5 tips on how to make the most of setting in your novel

Location always plays a pivotal role in all my novels, whether it be the ravished shores of Thailand during the 2004 tsunami in The Atlas of Us or the eerie underwater world of submerged forests in My Sister’s Secret.

And it’s no different with my latest novel The Family Secret, which is set in several locations around the world, from the winter wonderland of the Scottish Highlands to the atmospheric ice beaches of Iceland.Location isn’t just a pretty accessory for us writers though; it’s crucial for building tension and atmosphere.

Here are five ways I do that:

  1. Use all the senses

I learnt this one while working as a travel journalist. It’s not just about what you see, but also what you hear, smell, taste and touch.

Take the Scottish lodge that features a lot in The Family Secret. This is how wildlife documentary maker Gwyneth experiences it the first time she walks in:

‘I was instantly struck by the contrast between the house’s chilly exterior and warm interior: inviting oak paneling, the smell of an open fire and Christmas spices, the delicious warmth of its air compared to the icy white setting outside. A large patterned rug lay in the middle of the hallway, and two wooden stairways swept up towards a balconied landing. Another Christmas tree stood at the back of the hall, so high the star at the top reached the top of the railing on the balcony. A stag-antler chandelier hung from the ceiling on chains, golden lights glistening. It was just Dylan and I in the hallway, but I could hear talking in the distance, laughter, the faint trace of Christmas music tinkling from speakers. I could also hear people walking around on the floorboards above me.’

As you can see, I purposefully used all the senses here to ensure the reader really feels as though they themselves have stepped into that lodge.

  1. When weather clichés work

We’ve all heard the advice that warns authors from opening their novels with references to the weather, or overusing weather to create a sense of atmosphere. But when used cleverly in tandem with setting, weather can work wonderfully as a device to creating a sense of atmosphere… and especially a sense of doom.

In my third novel, No Turning Back, I used a heatwave to create a sense of claustrophobic fear. In The Family Secret, I use the opposite of a heatwave – snow and freezing cold – to create a mounting sense of tension and claustrophobia. There is so much to play with when it comes to a wintry setting in novel, from the peril of cracking ice to the suffocating nature of heavy snow.

Our lovely Bronte enjoying the snow!
  1. Opposites attract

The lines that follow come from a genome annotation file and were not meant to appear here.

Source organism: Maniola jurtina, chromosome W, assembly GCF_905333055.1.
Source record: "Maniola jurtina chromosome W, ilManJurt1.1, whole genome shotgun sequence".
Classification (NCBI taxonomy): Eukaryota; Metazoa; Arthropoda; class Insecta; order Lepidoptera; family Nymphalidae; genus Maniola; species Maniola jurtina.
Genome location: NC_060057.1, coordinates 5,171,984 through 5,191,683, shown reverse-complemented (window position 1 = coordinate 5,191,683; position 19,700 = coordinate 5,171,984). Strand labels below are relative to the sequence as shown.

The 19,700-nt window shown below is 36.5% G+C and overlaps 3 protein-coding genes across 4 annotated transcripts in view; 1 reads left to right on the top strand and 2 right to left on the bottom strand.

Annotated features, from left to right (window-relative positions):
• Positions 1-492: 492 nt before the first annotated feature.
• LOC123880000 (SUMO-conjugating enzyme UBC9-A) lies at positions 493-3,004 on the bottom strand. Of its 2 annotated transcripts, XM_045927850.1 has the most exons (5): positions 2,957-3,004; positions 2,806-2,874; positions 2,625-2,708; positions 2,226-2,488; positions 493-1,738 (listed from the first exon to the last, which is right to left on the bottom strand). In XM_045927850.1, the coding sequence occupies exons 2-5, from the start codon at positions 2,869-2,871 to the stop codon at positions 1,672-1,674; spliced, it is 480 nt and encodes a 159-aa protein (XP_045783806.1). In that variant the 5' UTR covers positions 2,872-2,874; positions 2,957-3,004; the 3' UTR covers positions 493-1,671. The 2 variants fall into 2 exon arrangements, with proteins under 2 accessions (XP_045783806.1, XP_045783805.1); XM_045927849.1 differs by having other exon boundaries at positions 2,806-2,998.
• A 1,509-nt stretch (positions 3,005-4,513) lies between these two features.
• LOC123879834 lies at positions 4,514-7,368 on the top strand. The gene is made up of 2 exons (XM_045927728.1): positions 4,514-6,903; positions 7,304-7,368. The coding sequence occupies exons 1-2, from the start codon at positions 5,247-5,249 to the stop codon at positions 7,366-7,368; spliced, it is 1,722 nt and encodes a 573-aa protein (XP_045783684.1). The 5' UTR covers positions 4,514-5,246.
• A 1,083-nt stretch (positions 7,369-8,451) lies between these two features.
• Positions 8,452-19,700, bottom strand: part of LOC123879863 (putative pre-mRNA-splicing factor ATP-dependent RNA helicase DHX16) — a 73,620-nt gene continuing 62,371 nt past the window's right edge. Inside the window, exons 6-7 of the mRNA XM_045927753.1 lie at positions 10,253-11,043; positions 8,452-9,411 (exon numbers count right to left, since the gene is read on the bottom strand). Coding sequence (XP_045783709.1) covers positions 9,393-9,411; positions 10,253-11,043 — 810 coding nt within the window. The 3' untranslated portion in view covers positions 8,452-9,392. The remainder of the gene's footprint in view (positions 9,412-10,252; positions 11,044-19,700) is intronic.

It’s not just about being obvious with your use of setting.

I love writing about opposites, so beautiful places which have something rotten beneath the surface.

In The Family Secret, that Scottish lodge you’re introduced to in the extract above looks like the perfect location for a festive gathering, perched on the stunning loch with snow-tipped mountains beyond.

But that same loch, despite its beauty, can also be a death-trap when iced over, as one of the main characters, Gwyneth, discovers the first time she’s there when she falls through the ice. An example of how I get that across in one sense: ‘The loch shone beneath the moonlight, as menacing as it was beautiful’.

  1. Location as character

Okay, confession time. I sometimes plan my novels using Excel. And in every Excel worksheet I set up for a novel is a section on characters. And that section is where I place all my notes about the location of my novel because (and you’ll hear this from a lot of writers) I treat location like a character.

In The Family Secret, location becomes the main characters’ friend and their foe. Like Winterton Chine, the pretty seaside village where gift shop owner Amber discovers a girl walking barefoot on the icy beach with no memory of who she is or where she came from. Amber loves the place, it’s where she grew up and lives. But equally, the town can be a constant reminder of difficulties in her past, like a person constantly at her shoulder, whispering her dark memories so she can’t escape them…

  1. You don’t have to write what you know

Yep, it’s nice to have an excuse to go on a jolly and visit the places I write about… and many times I have. But it’s not essential. I’m a writer after all – I like to use my imagination! I hadn’t visited the submerged forests I described in My Sister’s Secret, for example. I did it from online research and pure imagination. It’s the same for The Family Secret. I haven’t yet been to Iceland, one of the main locations, but I know people who have so picked their brains about it and did lots of online research.

I do like to indulge in the odd research trip or two though. The location of Winterton Chine is based on the lovely Alum Chine in Dorset. I visited during the Christmas I started writing the novel. Any excuse for a mulled wine on the beach… oh, and we stayed in a chocolate boutique hotel (you can read all about it here https://www.tracy-buchanan.com/tbuchananblog/alum-chine-the-inspiration-for-winterton-chine).

Brrr! My daughter Scarlett and I indulging in hot chocolate.

But in all seriousness, I felt it was important to visit during winter as I think British seaside towns have a different quality during the winter. Quiet, calm, cold! I needed to get a sense of what Amber saw, felt, smelled and tasted during those cold sparse winter months.

Right, I think that’s it, I’m off to lie on my chaise lounge (yes, I really have one!) and imagine the world of my next novel…

Tracy Buchanan

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